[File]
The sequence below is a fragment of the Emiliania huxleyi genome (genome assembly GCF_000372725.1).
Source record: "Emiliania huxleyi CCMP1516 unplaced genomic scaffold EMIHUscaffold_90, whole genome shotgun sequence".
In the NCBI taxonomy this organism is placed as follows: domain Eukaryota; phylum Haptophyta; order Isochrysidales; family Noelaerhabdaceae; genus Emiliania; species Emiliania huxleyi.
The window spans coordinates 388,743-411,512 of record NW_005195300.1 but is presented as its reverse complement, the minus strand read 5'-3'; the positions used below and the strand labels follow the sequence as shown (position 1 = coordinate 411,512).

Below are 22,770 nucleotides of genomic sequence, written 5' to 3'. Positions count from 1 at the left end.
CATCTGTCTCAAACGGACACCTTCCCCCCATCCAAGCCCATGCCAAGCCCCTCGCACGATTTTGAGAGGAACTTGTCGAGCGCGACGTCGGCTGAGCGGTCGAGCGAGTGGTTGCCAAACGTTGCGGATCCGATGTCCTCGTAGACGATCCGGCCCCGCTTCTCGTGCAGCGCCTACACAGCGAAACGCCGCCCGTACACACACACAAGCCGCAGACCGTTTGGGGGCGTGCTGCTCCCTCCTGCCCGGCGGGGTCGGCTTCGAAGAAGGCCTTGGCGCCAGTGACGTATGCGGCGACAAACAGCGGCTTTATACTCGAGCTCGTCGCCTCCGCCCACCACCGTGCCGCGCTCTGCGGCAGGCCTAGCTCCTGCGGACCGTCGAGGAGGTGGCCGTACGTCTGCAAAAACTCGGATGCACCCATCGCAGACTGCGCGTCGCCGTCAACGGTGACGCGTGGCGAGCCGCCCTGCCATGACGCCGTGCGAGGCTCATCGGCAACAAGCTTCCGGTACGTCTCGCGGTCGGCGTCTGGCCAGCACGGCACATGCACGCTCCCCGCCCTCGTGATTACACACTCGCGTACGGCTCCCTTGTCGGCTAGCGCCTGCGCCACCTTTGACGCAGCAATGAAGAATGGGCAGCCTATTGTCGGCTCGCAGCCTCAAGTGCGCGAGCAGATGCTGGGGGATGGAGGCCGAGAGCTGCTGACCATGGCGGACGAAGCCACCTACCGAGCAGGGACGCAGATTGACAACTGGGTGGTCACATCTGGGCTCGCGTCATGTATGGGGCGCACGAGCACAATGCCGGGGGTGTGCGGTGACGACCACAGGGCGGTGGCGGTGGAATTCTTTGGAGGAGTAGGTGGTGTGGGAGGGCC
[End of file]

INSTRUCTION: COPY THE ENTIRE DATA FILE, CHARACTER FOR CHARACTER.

The sequence below is a fragment of the Emiliania huxleyi genome (genome assembly GCF_000372725.1).
Source record: "Emiliania huxleyi CCMP1516 unplaced genomic scaffold EMIHUscaffold_90, whole genome shotgun sequence".
In the NCBI taxonomy this organism is placed as follows: domain Eukaryota; phylum Haptophyta; order Isochrysidales; family Noelaerhabdaceae; genus Emiliania; species Emiliania huxleyi.
The window spans coordinates 388,743-411,512 of record NW_005195300.1 but is presented as its reverse complement, the minus strand read 5'-3'; the positions used below and the strand labels follow the sequence as shown (position 1 = coordinate 411,512).

Below are 22,770 nucleotides of genomic sequence, written 5' to 3'. Positions count from 1 at the left end.
CATCTGTCTCAAACGGACACCTTCCCCCCATCCAAGCCCATGCCAAGCCCCTCGCACGATTTTGAGAGGAACTTGTCGAGCGCGACGTCGGCTGAGCGGTCGAGCGAGTGGTTGCCAAACGTTGCGGATCCGATGTCCTCGTAGACGATCCGGCCCCGCTTCTCGTGCAGCGCCTACACAGCGAAACGCCGCCCGTACACACACACAAGCCGCAGACCGTTTGGGGGCGTGCTGCTCCCTCCTGCCCGGCGGGGTCGGCTTCGAAGAAGGCCTTGGCGCCAGTGACGTATGCGGCGACAAACAGCGGCTTTATACTCGAGCTCGTCGCCTCCGCCCACCACCGTGCCGCGCTCTGCGGCAGGCCTAGCTCCTGCGGACCGTCGAGGAGGTGGCCGTACGTCTGCAAAAACTCGGATGCACCCATCGCAGACTGCGCGTCGCCGTCAACGGTGACGCGTGGCGAGCCGCCCTGCCATGACGCCGTGCGAGGCTCATCGGCAACAAGCTTCCGGTACGTCTCGCGGTCGGCGTCTGGCCAGCACGGCACATGCACGCTCCCCGCCCTCGTGATTACACACTCGCGTACGGCTCCCTTGTCGGCTAGCGCCTGCGCCACCTTTGACGCAGCAATGAAGAATGGGCAGCCTATTGTCGGCTCGCAGCCTCAAGTGCGCGAGCAGATGCTGGGGGATGGAGGCCGAGAGCTGCTGACCATGGCGGACGAAGCCACCTACCGAGCAGGGACGCAGATTGACAACTGGGTGGTCACATCTGGGCTCGCGTCATGTATGGGGCGCACGAGCACAATGCCGGGGGTGTGCGGTGACGACCACAGGGCGGTGGCGGTGGAATTCTTTGGAGGAGTAGGTGGTGTGGGAGGGCC